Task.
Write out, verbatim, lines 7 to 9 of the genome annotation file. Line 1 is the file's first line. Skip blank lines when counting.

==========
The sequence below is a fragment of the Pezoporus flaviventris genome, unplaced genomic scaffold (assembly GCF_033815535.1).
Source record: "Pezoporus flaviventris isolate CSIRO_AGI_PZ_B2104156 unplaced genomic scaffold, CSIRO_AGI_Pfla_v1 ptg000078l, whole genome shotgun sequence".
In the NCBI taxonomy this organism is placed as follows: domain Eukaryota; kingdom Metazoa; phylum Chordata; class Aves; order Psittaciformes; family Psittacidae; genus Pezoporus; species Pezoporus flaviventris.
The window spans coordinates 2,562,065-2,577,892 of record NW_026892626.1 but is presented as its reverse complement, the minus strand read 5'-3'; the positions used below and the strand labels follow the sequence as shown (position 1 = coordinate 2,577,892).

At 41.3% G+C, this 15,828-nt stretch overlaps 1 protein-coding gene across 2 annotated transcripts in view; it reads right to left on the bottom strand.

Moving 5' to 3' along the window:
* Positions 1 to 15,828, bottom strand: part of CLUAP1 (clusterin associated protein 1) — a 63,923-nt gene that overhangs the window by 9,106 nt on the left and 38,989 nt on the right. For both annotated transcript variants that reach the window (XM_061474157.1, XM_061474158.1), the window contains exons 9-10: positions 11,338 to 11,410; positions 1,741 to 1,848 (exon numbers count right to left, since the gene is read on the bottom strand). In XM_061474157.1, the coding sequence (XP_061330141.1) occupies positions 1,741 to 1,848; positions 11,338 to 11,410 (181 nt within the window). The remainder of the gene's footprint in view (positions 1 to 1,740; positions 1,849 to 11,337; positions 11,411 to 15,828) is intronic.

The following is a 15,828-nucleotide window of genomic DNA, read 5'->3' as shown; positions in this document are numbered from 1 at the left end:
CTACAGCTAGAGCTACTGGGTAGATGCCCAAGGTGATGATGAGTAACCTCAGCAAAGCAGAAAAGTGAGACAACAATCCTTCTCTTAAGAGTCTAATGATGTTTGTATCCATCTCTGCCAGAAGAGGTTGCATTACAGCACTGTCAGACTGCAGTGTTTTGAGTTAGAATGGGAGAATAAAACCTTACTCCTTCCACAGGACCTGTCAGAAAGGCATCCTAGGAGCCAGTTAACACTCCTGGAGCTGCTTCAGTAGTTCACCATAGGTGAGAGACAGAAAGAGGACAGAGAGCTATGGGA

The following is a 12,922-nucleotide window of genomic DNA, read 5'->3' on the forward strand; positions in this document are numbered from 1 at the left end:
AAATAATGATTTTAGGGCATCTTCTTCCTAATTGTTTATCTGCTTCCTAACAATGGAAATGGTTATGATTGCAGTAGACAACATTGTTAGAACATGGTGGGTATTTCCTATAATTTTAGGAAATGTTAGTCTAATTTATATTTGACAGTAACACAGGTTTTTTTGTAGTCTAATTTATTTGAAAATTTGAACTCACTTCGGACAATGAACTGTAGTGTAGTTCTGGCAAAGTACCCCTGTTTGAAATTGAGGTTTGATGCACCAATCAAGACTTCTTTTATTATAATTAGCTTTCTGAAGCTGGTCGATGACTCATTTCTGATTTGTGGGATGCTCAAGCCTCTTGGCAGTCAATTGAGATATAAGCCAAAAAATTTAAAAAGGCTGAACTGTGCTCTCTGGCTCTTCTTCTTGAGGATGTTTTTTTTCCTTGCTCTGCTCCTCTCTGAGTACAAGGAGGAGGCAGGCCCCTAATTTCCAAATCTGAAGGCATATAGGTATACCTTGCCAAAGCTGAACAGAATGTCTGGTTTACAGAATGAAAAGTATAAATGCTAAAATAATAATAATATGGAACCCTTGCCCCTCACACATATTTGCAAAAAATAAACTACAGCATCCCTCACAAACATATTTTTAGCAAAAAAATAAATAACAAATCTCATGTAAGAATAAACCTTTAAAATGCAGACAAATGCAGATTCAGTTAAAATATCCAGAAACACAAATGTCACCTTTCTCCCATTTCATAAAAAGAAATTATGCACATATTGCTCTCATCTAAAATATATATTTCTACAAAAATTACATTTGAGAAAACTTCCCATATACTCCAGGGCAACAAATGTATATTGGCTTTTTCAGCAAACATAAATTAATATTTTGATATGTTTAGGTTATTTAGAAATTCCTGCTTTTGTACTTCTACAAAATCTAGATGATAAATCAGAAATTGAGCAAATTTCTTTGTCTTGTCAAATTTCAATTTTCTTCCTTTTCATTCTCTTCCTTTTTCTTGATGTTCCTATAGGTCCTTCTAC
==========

* Positions 1 to 15,828, bottom strand: part of CLUAP1 (clusterin associated protein 1) — a 63,923-nt gene that overhangs the window by 9,106 nt on the left and 38,989 nt on the right. For both annotated transcript variants that reach the window (XM_061474157.1, XM_061474158.1), the window contains exons 9-10: positions 11,338 to 11,410; positions 1,741 to 1,848 (exon numbers count right to left, since the gene is read on the bottom strand). In XM_061474157.1, the coding sequence (XP_061330141.1) occupies positions 1,741 to 1,848; positions 11,338 to 11,410 (181 nt within the window). The remainder of the gene's footprint in view (positions 1 to 1,740; positions 1,849 to 11,337; positions 11,411 to 15,828) is intronic.

The following is a 15,828-nucleotide window of genomic DNA, read 5'->3' as shown; positions in this document are numbered from 1 at the left end:
CTACAGCTAGAGCTACTGGGTAGATGCCCAAGGTGATGATGAGTAACCTCAGCAAAGCAGAAAAGTGAGACAACAATCCTTCTCTTAAGAGTCTAATGATGTTTGTATCCATCTCTGCCAGAAGAGGTTGCATTACAGCACTGTCAGACTGCAGTGTTTTGAGTTAGAATGGGAGAATAAAACCTTACTCCTTCCACAGGACCTGTCAGAAAGGCATCCTAGGAGCCAGTTAACACTCCTGGAGCTGCTTCAGTAGTTCACCATAGGTGAGAGACAGAAAGAGGACAGAGAGCTATGGGA